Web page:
"Look here," Tourenq told us while pointing at a small lizard bathing in the sun. A few minutes later, he showed us some footprints, and according to Moaz Sawaf, communication and marketing officer, EWS-WWF, they were fresh prints from an Arabian fox.

Further on, we reached the perfect place for Fujairah geoligist Khaled Shuriqe to give us a short lecture on the area. We were down in the riverbed (with few pools of water here and there) so Shuriqe pointed to the tall rock cliffs on both sides of the wadi. These two types of metamorphic rocks are the result of pressure and heat in the faults, the expert said. One side is composed of volcanic rocks - a mix of dunite, harzburgite and gabbro - combined from magnesium, iron (giving the rocks a reddish colour) and calcium carbonate, dating back from the late cretaceous era (90 million years ago). The formation on the other side comes from sedimentary rocks, including marble and serpentine, accumulated over thousands of years.

Meeting the inhabitants

We continued our adventurous walk until we reached a bat cave, which is supposed to house Muscat mouse tail backs. But as we climbed up to reach the dark cave, we found out that its inhabitants had deserted. Tourenq gave us two possible explanations: Either the climate has been too cold and they've moved to a more sheltered cave or too many people have come by which led them to leave.

It was time for another short lecture on the aquatic life in the wadi. Conservation officer Emma Smart caught a few species from a large pool and placed them in a flat bucket.

She introduced us to Garra barreimiae, a small, dark, catfish-like bottom feeder that is one of two fresh water fish species in the UAE. "These fish are known to jump over a rock from one pool to another if there's a little flow of water," Smart said.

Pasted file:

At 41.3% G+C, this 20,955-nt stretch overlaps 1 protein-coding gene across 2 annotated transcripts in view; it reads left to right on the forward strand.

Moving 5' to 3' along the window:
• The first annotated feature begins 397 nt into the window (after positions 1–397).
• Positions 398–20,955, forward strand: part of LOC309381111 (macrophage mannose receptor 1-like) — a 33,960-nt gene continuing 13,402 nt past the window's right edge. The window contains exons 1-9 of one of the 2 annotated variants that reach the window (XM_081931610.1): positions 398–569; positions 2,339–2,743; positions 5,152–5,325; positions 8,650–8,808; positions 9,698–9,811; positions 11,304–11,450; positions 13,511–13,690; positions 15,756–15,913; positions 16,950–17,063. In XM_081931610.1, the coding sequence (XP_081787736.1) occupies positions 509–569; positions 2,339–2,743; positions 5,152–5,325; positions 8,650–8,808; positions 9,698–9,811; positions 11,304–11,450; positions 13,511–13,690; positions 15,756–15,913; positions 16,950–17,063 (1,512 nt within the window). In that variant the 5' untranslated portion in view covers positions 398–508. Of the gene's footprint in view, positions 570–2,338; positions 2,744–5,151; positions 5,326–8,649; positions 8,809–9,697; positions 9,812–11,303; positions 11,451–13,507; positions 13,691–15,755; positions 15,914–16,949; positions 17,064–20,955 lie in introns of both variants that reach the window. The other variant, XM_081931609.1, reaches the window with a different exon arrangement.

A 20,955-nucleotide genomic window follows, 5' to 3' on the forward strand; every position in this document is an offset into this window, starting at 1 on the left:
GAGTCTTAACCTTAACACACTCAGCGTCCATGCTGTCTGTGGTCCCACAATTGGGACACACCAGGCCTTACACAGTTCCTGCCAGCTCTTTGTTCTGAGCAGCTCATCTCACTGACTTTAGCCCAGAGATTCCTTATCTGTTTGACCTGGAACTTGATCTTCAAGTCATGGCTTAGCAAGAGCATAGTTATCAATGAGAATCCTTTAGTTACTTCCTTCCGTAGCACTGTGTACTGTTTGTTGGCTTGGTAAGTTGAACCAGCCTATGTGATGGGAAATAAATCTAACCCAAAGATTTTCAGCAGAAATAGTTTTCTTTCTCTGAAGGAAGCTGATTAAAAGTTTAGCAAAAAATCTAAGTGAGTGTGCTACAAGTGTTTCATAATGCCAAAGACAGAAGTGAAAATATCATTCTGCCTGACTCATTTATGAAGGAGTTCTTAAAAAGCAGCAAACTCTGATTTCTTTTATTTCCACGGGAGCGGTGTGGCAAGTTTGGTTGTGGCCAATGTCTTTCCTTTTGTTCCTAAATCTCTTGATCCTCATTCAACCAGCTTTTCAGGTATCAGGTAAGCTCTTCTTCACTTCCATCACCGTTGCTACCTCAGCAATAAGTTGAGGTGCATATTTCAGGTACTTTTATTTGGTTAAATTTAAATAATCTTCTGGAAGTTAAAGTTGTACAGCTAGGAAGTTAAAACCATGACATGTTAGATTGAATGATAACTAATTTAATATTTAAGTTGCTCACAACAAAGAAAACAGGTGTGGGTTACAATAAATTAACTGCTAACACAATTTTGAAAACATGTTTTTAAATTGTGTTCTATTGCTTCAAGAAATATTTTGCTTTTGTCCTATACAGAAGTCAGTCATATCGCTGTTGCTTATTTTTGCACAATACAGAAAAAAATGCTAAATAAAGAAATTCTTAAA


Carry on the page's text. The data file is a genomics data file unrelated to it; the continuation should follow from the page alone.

We also saw a bug named water scorpion because of its long dangerous-looking tail which it uses to breathe. Plus dragonfly larvae which climb out of the water onto a rock when they're ready to emerge as an adult out of their casing.

After about three hours of walking and taking in the beauty of the wadi's biodiversity and habitats, we started heading back to the cars. There is a lovely waterfall at the entrance to the wadi, but unfortunately the rocks surrounding the water have been defaced with graffiti.

"You don't need to manage nature, it will do that itself. It's the people you need to manage," Tourenq said.

That's why the wadi project is a long-term initiative. EWS-WWF and the local government are working toward making Wadi Wurayah open to public access with controlled entry. A visitors and awareness centre will be built, offering guided tours and educational activities Daily park rangers will patrol the area to help educate visitors and enforce the protection of this area by monitoring their activities for illegal actions, which will be penalised by fines.

The camping part of the trip then began. We pitched our tents on a flat terrain away from the riverbed and had an incredible dinner. Local friends of our expedition leaders brought us a gargantuan pot with two goats cooked along with rice and side dishes (chick peas and vegetables). They also brought harees, a traditional Emirati dish (like a porridge) consisting of wheat and chicken. We all sat on the ground in a circle and ate with our hands to the sounds of Arabic music.

The night ended around a fire, eating fruits and desserts and sipping tea...